The global television market shrank last year for the second year in a row after total shipments declined by 6% from already soft 2012 levels, accompanied this time by a rare deceleration in the LCD TV space in China, Asia-Pacific and Eastern Europe, according to a new report from IHS Technology.
Shipments worldwide of televisions in 2013 amounted to 225.1 million units, down sharply from 238.3 million in 2012. It was the second straight year of contraction after a 7% loss in 2012, contrasting with the market’s big 11% surge in 2010 and a more modest 1% uptick in 2011.
“The global TV market continues to be in transition following a golden period of tremendous growth from 2009 to 2011,” said Jusy Hong, principal analyst for consumer devices at IHS.
“Television shipments were down again in 2013 just like in 2012, but an unusual development was the slow market last year in China, Asia-Pacific and Eastern Europe—until recently among the brighter spots for the industry.”
Adding to the market’s woes, Hong added, cash-strapped consumers in North America and Western Europe showed little appetite to buy new TVs, especially as these territories are nearly saturated from flat-panel sets during the last major upgrade of the growth years.
China suffered a noteworthy reversal during the third and fourth quarters of 2013 as the country’s LCD TV market declined in those quarters compared to the same three-month periods a year before in 2012—the first time this has happened. New growth in the China TV market is increasingly hard to come by, and an expired subsidy program provided by Beijing for new appliances has removed a previously powerful incentive for consumers to make new TV purchases.
All told, LCD TV shipments in China during the third quarter of 2013 fell to 13.0 million units, down from 14.0 million a year earlier. Fourth-quarter LCD TV volume declined similarly to 14.4 million, compared to 14.5 million from a year earlier. Still, overall LCD TV shipments to China for last year rose from 2012, thanks mainly to a strong first half.
For Asia-Pacific, LCD TV shipments last year amounted to 23.8 million, down from 25.4 million in 2012, with choices for cheaper-priced sets fast disappearing from the region’s market. Not only have manufacturers ended production of Cathode Ray Tube (CRT) televisions that had been the most affordable for consumers in the area, but brands have also pulled back from older-generation LCD TVs and plasmas because of vanishing profit margins. With light-emitting-diode (LED) sets still beyond the reach of many, TV demand in Asia-Pacific plummeted last year and continues to remain on a holding pattern, even as consumers hope for prices to come down, Hong noted.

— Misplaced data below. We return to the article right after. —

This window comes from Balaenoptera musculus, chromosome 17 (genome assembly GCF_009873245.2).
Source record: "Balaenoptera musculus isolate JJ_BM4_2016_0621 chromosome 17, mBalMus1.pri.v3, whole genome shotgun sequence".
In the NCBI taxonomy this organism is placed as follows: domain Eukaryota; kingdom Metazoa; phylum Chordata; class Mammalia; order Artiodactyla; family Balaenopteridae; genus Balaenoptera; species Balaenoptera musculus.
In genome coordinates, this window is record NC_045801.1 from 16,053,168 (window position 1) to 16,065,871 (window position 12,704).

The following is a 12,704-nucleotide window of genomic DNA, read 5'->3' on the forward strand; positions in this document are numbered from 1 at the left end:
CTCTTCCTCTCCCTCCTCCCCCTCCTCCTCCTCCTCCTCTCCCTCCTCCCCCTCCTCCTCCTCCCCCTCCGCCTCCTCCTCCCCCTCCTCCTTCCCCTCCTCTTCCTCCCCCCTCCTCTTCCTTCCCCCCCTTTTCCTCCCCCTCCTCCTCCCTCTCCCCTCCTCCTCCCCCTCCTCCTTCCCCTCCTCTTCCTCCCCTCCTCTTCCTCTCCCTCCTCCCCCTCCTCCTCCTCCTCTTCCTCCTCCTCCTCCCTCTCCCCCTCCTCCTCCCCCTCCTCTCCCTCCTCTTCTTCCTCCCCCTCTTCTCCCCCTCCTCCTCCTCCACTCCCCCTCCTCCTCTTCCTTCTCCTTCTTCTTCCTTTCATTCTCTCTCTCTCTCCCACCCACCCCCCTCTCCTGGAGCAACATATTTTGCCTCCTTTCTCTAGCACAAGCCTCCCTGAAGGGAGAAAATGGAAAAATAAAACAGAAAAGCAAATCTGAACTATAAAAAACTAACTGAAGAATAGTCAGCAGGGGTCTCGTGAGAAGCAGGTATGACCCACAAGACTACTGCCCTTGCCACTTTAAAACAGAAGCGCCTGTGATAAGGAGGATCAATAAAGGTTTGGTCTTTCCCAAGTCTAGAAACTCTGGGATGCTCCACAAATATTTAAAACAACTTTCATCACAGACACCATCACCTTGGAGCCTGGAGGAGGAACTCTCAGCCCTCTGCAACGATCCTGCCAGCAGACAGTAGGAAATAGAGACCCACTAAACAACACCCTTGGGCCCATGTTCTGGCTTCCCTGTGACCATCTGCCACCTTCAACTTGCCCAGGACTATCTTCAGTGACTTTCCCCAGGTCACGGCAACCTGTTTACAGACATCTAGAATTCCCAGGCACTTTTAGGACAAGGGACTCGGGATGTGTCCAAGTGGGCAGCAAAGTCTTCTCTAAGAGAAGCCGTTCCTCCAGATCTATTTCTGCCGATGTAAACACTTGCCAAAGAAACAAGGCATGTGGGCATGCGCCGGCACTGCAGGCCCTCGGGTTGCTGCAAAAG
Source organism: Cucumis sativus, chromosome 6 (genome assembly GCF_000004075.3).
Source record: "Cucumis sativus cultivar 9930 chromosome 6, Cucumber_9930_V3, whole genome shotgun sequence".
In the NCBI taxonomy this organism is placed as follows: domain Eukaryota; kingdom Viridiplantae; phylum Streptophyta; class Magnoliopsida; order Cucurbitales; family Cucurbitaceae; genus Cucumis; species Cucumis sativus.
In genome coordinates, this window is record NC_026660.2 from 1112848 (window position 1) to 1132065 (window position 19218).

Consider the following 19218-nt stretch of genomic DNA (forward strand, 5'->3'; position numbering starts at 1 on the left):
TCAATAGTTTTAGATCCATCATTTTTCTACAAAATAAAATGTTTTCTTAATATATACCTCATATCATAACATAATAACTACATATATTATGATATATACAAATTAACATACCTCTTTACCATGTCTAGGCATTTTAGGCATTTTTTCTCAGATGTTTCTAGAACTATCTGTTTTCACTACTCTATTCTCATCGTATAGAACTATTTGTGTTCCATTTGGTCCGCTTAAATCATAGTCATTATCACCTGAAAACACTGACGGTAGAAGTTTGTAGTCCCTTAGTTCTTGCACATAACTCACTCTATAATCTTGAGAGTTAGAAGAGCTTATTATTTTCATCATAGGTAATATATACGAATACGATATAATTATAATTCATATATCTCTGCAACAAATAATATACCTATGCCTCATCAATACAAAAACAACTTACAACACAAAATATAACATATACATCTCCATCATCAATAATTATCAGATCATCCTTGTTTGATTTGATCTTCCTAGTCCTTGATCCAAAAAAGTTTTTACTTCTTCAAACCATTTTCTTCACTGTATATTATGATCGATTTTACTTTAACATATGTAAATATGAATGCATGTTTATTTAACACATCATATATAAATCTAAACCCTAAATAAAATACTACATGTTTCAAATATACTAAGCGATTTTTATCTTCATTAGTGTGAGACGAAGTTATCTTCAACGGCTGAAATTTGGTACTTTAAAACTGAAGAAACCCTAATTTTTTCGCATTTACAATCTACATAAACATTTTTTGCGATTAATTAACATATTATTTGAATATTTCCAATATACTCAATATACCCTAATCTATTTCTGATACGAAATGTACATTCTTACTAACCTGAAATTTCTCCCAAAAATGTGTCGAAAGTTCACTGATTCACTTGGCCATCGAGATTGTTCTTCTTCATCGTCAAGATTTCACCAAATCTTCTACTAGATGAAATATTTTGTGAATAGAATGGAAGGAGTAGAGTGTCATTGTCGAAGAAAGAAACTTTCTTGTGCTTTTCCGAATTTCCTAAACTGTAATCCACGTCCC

For North America and Western Europe, once the most powerful engines of the global television industry, the weak state of the market renewed disappointment. Overall TV shipments in 2013 for North America fell 9% on the year, while Western Europe showed an annual loss of 4%.
The TV market for both regions now consists entirely of LCD TVs and plasma sets, absent the analogue, tube-type televisions that can still be found in other territorial markets, including the Middle-East-Africa, Latin America and Asia-Pacific.
Meanwhile in Eastern Europe, LCD TV shipments were off last year by 14%, echoing financial troubles in the European continent. Also, TV vendors had been less enthusiastic with their promotions in the region after suffering lower profits, due in part to the high exchange rates between the euro and Asian currencies like the Japanese yen and the South Korean won.
Despite the sobering numbers for last year, worldwide TV shipments are projected to improve. The developed markets of North America, Western Europe and Japan will stabilize in the coming years, and no large yearly decreases like those of last year are forecast for the time being, Hong said. At the same time, significant growth can be expected from China, the rest of Asia-Pacific, Latin America and the Middle East-Africa markets.
Latin America, in particular, will enjoy a surge for many reasons, including projected economic growth, the FIFA World Cup soccer championship later this year, the analog-to-digital changeover in 2015, and the Summer Olympics in 2016.
Worldwide television shipment totals will also start climbing this year because of the new active-matrix organic light-emitting diode (AMOLED) sets entering the market, making their appearance at retail in perceptible volume for the first time. Featuring thinner profiles and higher contrast ratios than the current crop of LED-backlit LCD TVs, OLED TVs will see shipments grow from an initial low starting base to some 8.1 million units by 2018.